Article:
A fair deal for students: thoughts on the upcoming Augar Review

The government’s attempt to marketise universities has gone woefully wrong, argues Professor Norman Gowar, former principal of Royal Holloway, University of London. It’s time for a radical rethink of student funding


The long-awaited Augar Review was commissioned in the light of the government’s realisation that its policies had gone woefully wrong. It was precipitated by the obvious crisis in the fees policy but embraces other effects of the attempt at marketisation. The misguided regulatory policies have been exposed by Professor Dorothy Bishop’s excellent response on behalf of the CDBU, so I will concentrate my comments on the fees policy.

The arguments for zero fees are strong but perhaps the pass has been sold and in any case other parts of the education system and early years may have higher priority. Can we design a system that is fair and affordable to students and the public purse? The 2010 Browne Report at least recognised that if a market approach were to be adopted certain constraints would be necessary for it to be effective and affordable. Starting with a baseline fee of around £6000 with extra funding for high-cost subjects (recognising the current cost base) it suggested fees could increase up to £9000 on condition that a levy be imposed in recognition of forecast unpaid debt and that a third of any increase above the base figure be spent on attracting students from disadvantaged groups. It further recommended a cap on student numbers to encourage competition on quality rather than solely on numbers.

The government decided against the levy and established Office for Fair Access (OFFA) to approve plans for spending on outreach, rather than rewards or sanctions based on performance. With fees, unsurprisingly, being set almost universally at the maximum, competition focused on taking the profit from more students rather than quality (for example by improving student-staff ratios). The situation became unsustainable when the government ignored the final piece of advice from Browne by uncapping student numbers.

The Russell Group is hoovering up students

The uncapping of numbers was presumably a device to improve participation – based on a naïve ‘trickle-down’ theory that by increasing student numbers disadvantaged students would magically find themselves on the right courses that matched their aspirations and talent. No targets, rewards or sanctions were introduced and the OFFA process was largely one of essay-writing by senior administrators, marked at enormous cost by central examiners in OFFA. What has happened is a distortion of the system with the Russell group hoovering up as many as it can but with no serious improvement in the prospects for the disadvantaged.

Concern about grade inflation prompts a response that perhaps fines would be imposed without addressing fundamentals such as a serious undermining of the status of external examiners – a system that has in the past ensured the reputation of the UK degree. And who is to decide what the proper percentage of firsts should be if fines were to be introduced?


Fees should be means tested

In a recently published book my colleagues and I analyse these failures in policy, show why they were inevitable, and come up with the following recommendations.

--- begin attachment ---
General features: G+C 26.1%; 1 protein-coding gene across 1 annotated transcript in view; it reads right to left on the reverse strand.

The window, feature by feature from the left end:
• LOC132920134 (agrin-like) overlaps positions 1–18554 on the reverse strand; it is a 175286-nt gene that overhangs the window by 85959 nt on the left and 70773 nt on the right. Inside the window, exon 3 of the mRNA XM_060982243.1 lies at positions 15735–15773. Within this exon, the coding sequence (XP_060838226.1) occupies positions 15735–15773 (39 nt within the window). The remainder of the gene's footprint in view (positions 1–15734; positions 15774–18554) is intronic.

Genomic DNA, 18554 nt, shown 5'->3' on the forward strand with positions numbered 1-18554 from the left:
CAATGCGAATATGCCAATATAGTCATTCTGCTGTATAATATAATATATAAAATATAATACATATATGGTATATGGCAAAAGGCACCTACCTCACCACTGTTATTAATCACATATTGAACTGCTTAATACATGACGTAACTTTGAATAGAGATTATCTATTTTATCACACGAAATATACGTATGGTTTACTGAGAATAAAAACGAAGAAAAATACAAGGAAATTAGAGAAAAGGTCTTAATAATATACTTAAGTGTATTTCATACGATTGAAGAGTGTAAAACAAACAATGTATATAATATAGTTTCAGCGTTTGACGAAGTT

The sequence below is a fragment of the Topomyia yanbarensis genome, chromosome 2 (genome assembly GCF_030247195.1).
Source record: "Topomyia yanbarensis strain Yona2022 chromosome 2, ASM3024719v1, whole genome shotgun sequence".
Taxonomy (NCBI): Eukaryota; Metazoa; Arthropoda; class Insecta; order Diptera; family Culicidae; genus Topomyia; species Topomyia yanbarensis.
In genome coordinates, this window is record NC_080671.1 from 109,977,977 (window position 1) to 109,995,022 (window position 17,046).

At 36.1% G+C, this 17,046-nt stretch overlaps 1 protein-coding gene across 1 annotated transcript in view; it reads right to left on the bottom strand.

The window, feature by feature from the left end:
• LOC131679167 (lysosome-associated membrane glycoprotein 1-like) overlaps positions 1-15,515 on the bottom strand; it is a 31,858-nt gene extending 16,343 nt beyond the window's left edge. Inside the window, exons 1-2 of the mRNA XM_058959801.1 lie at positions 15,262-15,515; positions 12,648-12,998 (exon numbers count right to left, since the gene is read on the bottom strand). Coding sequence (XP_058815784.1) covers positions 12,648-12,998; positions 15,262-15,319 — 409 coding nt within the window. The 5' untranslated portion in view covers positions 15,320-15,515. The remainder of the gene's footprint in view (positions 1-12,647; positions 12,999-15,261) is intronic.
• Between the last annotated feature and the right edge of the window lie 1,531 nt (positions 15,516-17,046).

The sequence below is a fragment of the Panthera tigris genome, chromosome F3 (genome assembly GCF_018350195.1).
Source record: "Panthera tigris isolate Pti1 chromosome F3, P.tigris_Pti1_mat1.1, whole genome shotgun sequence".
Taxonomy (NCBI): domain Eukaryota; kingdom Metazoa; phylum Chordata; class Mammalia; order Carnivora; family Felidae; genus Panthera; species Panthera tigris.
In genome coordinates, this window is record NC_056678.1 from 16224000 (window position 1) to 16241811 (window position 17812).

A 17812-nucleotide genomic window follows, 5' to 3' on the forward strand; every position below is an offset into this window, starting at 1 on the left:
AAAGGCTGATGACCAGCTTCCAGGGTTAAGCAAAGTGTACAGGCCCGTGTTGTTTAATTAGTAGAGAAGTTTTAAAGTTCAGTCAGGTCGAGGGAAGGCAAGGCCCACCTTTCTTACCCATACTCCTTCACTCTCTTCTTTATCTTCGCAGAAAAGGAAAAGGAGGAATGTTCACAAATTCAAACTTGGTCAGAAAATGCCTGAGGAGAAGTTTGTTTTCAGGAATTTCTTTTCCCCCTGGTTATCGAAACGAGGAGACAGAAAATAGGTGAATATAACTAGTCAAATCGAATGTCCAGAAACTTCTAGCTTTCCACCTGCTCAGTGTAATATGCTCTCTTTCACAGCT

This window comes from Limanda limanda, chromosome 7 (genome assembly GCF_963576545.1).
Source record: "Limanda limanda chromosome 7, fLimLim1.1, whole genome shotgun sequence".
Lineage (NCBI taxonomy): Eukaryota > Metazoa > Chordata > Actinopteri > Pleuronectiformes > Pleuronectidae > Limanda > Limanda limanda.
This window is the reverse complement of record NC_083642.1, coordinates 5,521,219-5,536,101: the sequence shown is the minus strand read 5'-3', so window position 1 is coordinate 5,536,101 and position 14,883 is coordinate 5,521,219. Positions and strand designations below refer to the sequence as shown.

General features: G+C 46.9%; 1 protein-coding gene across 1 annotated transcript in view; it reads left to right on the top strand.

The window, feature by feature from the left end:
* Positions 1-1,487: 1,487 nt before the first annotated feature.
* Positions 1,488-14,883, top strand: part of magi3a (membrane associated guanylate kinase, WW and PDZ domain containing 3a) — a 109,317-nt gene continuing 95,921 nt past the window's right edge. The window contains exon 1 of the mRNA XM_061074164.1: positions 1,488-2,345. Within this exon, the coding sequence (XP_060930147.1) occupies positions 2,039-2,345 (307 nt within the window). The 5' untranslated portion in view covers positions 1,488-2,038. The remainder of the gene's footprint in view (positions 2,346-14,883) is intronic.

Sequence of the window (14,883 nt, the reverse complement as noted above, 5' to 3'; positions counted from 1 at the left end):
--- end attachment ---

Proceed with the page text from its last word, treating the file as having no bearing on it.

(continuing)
• Set maximum fees at somewhere between £7000 – £7500 (roughly £6000 plus 20%) to be topped up with grants for high cost subjects, subjects in current difficulties but of national importance (at present mainly in the humanities) and maybe some extra baseline funding to ease transition and if cogently argued to top up the maximum fee level to meet real cost. Fees should not vary by subject.
  • Fees should be means tested – examples are given in our book – many schemes are possible. They should be repayable at zero real interest on a straight mortgage type repayment over, say, 40 years.
  • Means-tested maintenance grants should be reintroduced. (We argue that means testing is a more effective method for addressing participation issues than one based on the earnings of graduates – and in addition weakens the focus on high earnings being the prime purpose of education.)
  • Restore the cap on student numbers at university levels with recruitment above the cap allowed in response to achieving participation targets, maybe with a multiplier allowed.
  • Scrap the Teaching Excellence and Student Outcomes Framework (TEF) and the National Student Survey (NSS) and restore the integrity of the external examiner system.
  • Scrap the residual OFFA function within the Office for Students (OfS). Remove the requirement that universities spend one third of the increase above the baseline fees (currently £1000) on participation.

We suggest that a policy along these lines would address the problem of the build up of unsustainable unpaid debt, be fairer to students and be a more effective tool to improve participation.

The constant changes in fees policy has led to differential treatment for successive cohorts – including siblings. This is unfair and a problem entirely of the government’s making and one that should be addressed by a future government more concerned with the health of the system and a fair deal for students than a belief that the market is the solution to all aspects of public life.

These issues are analysed and recommendations argued in English Universities in Crisis: markets without competition by Jefferson Frank, Norman Gowar, Michael Naef, Bristol University Press.